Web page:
17 MAR 2023

How are the top streaming services doing with their AVOD strategies?

Three months into Disney+’s AVOD launch, Antenna analyzed the early traction for that product and provided an update on Netflix’s progress in the same segment.

17 MAR 2023

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Ad-supported streaming continues to be one of the most important stories in the subscription video space as the market reacts to recent launches of ad tiers by Netflix and Disney+, and buzz builds around a potential launch of an ad-supported tier of Apple TV+. Three months into Disney+’s AVOD launch, Antenna analyzed the early traction for that product and provided an update on Netflix’s progress in the same segment.

According to Antenna, Disney+’s ad-supported plan is off to a faster start than either Netflix or HBO Max among new subscribers. In the first month of release, 20% of new sign-ups were to one of the Disney+ ad-supported plans, versus 9% for Netflix in its first month and 14% for HBO Max. By the third month, Disney+ reached 36%, compared to 19% for Netflix and 21% for HBO Max.

Netflix’s ad-supported plan is a bit different than the others because it is available only with the Netflix Basic plan. The Standard and Premium service tiers, which include additional features like concurrent streams and HD quality, currently do not have an ad-supported version. Looking at the portion of Netflix Basic sign-ups who are choosing the ad-supported plan, a different story emerges: in January, Basic with Ads accounted for 54% of all Basic tier signups for Netflix.

Meanwhile, the launch of the Disney+ ad tier had an interesting twist, as it was packaged with a significant price increase. Existing subscribers had a choice to either pay an additional US$3, pay the same price but switch to the ad supported plan, or cancel. Antenna found that 94% of Disney+ Premium plan subscribers took the price increase, 5% canceled, and less than 1% of existing subscribers maintained their current cost by switching to the ad-supported plan.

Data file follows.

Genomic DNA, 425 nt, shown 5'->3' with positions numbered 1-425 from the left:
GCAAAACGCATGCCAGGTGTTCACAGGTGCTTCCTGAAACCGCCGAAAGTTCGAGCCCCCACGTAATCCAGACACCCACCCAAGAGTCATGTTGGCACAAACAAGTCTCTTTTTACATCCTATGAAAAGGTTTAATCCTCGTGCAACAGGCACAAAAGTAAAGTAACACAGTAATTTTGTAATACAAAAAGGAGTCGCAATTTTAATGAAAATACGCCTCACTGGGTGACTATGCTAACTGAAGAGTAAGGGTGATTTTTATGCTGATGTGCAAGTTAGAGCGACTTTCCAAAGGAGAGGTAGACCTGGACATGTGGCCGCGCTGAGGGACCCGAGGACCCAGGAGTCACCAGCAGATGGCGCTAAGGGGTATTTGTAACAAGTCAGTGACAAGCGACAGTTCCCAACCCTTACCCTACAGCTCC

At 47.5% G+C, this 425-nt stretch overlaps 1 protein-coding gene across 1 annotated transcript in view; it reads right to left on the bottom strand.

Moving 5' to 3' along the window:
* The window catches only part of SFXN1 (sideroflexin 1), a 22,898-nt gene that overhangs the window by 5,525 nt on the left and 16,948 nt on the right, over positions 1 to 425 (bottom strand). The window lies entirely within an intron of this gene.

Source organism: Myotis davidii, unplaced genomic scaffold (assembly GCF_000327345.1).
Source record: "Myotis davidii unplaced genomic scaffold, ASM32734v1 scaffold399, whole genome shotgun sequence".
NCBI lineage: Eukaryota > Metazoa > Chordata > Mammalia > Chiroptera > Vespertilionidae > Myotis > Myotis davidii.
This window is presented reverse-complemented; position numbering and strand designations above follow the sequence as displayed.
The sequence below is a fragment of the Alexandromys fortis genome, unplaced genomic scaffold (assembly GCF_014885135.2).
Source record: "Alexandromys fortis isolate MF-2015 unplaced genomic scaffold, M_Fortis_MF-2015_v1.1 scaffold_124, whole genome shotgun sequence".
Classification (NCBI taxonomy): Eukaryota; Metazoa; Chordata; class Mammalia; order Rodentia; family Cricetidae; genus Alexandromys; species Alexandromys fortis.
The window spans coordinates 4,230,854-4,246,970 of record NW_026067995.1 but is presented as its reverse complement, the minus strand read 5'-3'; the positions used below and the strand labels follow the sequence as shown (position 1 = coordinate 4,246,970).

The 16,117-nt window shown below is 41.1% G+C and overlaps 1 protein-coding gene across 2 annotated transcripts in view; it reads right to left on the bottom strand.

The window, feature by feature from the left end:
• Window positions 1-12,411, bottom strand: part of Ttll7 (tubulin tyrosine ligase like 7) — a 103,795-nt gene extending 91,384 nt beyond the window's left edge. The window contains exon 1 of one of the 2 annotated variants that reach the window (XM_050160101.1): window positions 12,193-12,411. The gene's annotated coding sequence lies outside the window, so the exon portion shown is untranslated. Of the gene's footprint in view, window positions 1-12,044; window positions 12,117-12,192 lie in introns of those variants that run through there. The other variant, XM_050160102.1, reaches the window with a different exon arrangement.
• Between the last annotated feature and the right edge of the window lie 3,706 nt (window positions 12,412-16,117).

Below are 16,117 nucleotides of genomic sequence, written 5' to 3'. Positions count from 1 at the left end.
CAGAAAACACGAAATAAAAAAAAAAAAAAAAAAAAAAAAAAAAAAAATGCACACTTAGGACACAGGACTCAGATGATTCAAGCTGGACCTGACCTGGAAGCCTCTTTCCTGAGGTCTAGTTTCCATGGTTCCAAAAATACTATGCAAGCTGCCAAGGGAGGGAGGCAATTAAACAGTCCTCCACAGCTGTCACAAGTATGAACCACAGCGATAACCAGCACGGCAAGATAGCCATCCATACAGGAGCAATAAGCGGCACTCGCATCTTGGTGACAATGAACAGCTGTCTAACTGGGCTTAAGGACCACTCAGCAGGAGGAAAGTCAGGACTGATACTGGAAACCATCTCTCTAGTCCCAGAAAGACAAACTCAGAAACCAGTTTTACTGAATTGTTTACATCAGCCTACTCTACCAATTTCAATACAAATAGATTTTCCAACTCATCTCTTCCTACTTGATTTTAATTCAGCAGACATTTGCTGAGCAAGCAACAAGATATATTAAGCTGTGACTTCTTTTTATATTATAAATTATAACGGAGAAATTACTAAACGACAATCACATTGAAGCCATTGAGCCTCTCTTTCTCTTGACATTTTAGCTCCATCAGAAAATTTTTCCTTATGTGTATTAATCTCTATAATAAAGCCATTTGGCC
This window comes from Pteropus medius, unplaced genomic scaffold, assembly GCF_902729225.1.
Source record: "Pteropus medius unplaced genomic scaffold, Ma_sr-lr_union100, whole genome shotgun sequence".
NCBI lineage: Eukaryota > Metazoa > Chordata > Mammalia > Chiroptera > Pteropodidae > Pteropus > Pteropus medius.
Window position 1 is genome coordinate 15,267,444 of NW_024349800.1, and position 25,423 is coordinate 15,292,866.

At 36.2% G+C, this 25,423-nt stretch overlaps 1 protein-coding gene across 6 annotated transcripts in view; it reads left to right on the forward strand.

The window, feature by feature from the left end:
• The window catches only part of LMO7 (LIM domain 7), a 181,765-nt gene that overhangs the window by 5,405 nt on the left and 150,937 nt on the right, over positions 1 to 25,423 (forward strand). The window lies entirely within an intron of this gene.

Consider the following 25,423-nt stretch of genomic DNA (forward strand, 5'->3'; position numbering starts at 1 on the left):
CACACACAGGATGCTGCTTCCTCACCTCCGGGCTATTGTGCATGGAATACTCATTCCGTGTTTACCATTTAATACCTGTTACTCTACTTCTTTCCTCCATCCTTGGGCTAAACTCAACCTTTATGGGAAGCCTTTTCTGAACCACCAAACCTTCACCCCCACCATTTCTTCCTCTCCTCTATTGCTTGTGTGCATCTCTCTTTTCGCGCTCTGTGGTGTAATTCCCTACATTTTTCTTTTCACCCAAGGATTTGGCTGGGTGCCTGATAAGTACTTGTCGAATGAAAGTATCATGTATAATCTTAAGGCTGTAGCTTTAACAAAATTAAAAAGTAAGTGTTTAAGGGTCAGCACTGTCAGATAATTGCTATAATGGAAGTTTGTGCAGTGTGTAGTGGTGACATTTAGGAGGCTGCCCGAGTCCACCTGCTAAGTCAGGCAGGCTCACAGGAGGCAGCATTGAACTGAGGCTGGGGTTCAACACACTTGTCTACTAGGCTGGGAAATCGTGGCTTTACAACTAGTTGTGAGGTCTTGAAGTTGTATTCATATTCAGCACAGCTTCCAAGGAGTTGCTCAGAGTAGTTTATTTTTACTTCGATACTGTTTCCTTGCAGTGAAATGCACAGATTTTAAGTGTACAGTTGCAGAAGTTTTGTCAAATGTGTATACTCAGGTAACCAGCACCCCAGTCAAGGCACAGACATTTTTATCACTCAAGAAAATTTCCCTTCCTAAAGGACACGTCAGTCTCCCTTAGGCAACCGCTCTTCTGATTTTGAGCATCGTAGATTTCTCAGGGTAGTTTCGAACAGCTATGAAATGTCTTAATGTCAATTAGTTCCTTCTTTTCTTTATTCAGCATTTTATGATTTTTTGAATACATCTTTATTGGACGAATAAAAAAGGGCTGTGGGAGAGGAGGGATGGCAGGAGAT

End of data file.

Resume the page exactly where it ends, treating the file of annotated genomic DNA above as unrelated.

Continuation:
When looking at total penetration of ad-supported plans across the premium SVOD services that offer them, two insights emerge. First, consumers are clearly demonstrating that they are willing to choose advertising in exchange for a lower price. In Peacock’s case, for example, three out of four subscribers have the ad-supported plan, but across the board all services that have launched ad-tiers are seeing consumers opt-in to their ad-supported plans.

The second insight is that it takes time. The uptake of HBO Max’s ad-supported plan saw incremental increases among both new sign-ups and existing subscribers in the months following its launch, and that plan now accounts for 20% of all HBO Max subscribers. Disney+ and Netflix are also seeing similar incremental increases in the first months in market – Disney+ a bit faster than HBO Max, and Netflix a bit slower – suggesting that both services are headed towards accumulating meaningful audiences for advertising.

“Bottom line: while it is still early days for ad-supported premium SVOD, it is interesting to see multiple services experimenting with different offerings and pricing strategies, suggesting that there may be multiple paths towards profitability for video streaming services to take,”  commented Jonathan Carson, Co-Founder & CEO of Antenna, and the author of the report.